A judge's gavel sits atop a sound block, with the faded backdrop of cursive writing from historic documents.

A judge’s gavel sits atop a sound block, with the faded backdrop of cursive writing from historic documents.

Citing a slow process for transferring inmates out of local jails and into treatment centers, representatives of four people with mental illness are suing the Oklahoma Department of Mental Health and Substance Abuse Services, and the Oklahoma Forensic Center.

The class-action lawsuit, which is filed in federal court, is asking that the defendants be ordered to develop a remedial plan to reduce wait times for competency restoration treatment.

In Oklahoma, competency is defined as the ability of a person arrested for or charged with a crime to understand the nature of the charges and effectively and rationally assist in his or her defense.

A judge or attorneys concerned about a defendant’s competency may request that the defendant’s competency be evaluated.

Criminal proceedings are suspended while the defendant is being evaluated. If the court determines the defendant is competent to stand trial, the criminal proceedings resume.

But the lawsuit says the state’s competency restoration system is broken, and “scores of presumed-innocent Oklahomans who experience severe mental illness are languishing in county jails awaiting competency restoration treatment for prolonged periods that far exceed constitutional limits,” the lawsuit says.

Named in the lawsuit are Carrie Slatton-Hodges, who is the commissioner Department, and Dr. Crystal Hernandez, the executive director of the Oklahoma Forensic Center in Vinita.

The lawsuit was filed by Leslie Briggs, Evan Watson and Henry A. Meyer, who are each referred to as attorneys licensed in Oklahoma.

Briggs is representing a man and woman, each 42, in Tulsa County. Watson is representing a 46-year-old Comanche County man.

Meyer is representing a 22-year-old Oklahoma County man.

The lawsuit says the man has a history of mental health problems, including delusional and paranoid thinking, and a prior diagnosis of psychotic disorder.

On July 18, he allegedly walked into an apartment in Oklahoma City, stole a guitar and later told officers when no one answered the door, he decided to take the instrument, according to the lawsuit.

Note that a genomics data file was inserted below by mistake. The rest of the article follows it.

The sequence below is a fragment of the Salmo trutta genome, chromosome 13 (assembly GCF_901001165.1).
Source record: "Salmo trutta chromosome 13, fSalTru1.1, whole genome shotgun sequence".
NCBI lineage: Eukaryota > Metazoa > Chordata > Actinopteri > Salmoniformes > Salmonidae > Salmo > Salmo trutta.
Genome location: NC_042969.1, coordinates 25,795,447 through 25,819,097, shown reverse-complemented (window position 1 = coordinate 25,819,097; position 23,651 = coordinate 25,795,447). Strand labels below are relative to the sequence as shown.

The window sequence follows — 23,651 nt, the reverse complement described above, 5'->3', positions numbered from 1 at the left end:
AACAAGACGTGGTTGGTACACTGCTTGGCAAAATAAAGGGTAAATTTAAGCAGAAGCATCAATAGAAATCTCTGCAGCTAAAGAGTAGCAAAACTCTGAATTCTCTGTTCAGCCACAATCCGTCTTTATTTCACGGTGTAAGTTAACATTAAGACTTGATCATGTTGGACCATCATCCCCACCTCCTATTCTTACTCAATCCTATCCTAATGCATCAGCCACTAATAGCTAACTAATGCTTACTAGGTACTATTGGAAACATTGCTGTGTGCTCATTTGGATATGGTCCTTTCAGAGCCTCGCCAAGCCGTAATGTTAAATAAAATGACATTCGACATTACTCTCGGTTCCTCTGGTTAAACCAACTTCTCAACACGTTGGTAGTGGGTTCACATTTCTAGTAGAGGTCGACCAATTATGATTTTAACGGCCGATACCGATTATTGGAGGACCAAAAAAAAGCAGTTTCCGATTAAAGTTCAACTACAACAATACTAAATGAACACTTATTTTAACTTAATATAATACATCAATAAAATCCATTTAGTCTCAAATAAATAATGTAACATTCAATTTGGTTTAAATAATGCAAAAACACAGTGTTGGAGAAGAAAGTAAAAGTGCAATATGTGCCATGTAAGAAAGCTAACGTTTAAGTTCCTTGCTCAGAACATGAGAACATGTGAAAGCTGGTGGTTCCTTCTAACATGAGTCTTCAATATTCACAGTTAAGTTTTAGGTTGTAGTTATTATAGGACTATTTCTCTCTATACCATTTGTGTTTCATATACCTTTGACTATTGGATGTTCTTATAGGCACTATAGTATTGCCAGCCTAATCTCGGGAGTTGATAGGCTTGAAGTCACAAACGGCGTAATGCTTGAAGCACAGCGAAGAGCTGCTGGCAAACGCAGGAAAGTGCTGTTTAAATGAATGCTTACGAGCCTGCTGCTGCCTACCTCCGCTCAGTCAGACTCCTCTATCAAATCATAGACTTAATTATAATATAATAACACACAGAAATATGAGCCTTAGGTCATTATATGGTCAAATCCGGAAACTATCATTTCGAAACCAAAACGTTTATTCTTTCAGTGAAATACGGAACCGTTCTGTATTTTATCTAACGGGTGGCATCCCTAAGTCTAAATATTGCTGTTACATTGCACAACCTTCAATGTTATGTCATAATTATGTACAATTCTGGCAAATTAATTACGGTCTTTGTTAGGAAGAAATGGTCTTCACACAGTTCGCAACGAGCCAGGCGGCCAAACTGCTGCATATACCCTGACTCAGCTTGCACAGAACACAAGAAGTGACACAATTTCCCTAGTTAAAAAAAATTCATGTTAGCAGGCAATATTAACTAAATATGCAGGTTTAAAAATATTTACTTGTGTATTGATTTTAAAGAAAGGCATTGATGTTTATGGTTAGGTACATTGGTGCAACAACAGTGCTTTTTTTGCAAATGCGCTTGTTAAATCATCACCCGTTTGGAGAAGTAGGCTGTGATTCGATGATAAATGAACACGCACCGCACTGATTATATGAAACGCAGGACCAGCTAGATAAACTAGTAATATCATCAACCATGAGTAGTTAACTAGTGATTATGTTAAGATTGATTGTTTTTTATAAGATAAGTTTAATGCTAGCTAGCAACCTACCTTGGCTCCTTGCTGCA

Later that night, he allegedly entered an apartment without permission, looking for a place to sleep. The lawsuit says he allegedly damaged plumbing fixtures and broke out a window to a neighboring unit so he could get inside “to pray.”

The man was charged in Oklahoma County District Court with second degree burglary and grand larceny. Bail was set at $15,000.

The lawsuit says because the man is indigent, a public defender was appointed to represent him. However, when his attorney met with him, the man stared at the floor and answered most questions by saying “I’m schizophrenic.”

On Aug. 26, the man’s attorney filed an application to determine competency.

On Dec. 5, he was declared incompetent and ordered to the Oklahoma Forensic Center.

As of the March 1 filing of the lawsuit the man remained behind bars at the Oklahoma County jail, according to the lawsuit.

The lawsuit says his “mental and emotional condition deteriorates.”

In Oklahoma, people declared incompetent in court are often denied restoration services while being “caged in county jails” that do not have treatment resources or expertise, the lawsuit says.

Some remain in jail more than a year before getting state treatment, according to the lawsuit.

In the lawsuit, the plaintiffs wrote that they believe the waitlist for those in Oklahoma jails seeking restoration services is at least 100 people.

In an email, Spokesman Jeffrey Dismukes with the Department said a review of the lawsuit has not been completed, but officials “disagree with its premise”

He said officials have worked to begin providing competency restoration services in jails, meaning inmates no longer have to wait for treatment to begin.

Competency restoration is a process by which behavioral health professionals work with an individual to attain the ability to participate in their defense, Dismukes said.

“Most often this means prescribing medication to treat the individual’s mental illness,” he said. “Through medication, most individuals are able to gain competency.  More complex cases may still be scheduled for transport to the Oklahoma Forensic Center for additional treatment and training.”

Dismukes said the Department has also explored options to reduce the number of people in jail due to behavioral health issues, including suggesting either jail diversions or outpatient competency restoration treatment in the community.

“Our hope is that more courts will take advantage of these opportunities and, when possible, allow those persons to transfer to a community treatment setting,” he said.

This article originally appeared on Oklahoman: Lawsuit alleges jail inmates in Oklahoma receive no treatment for mental illness



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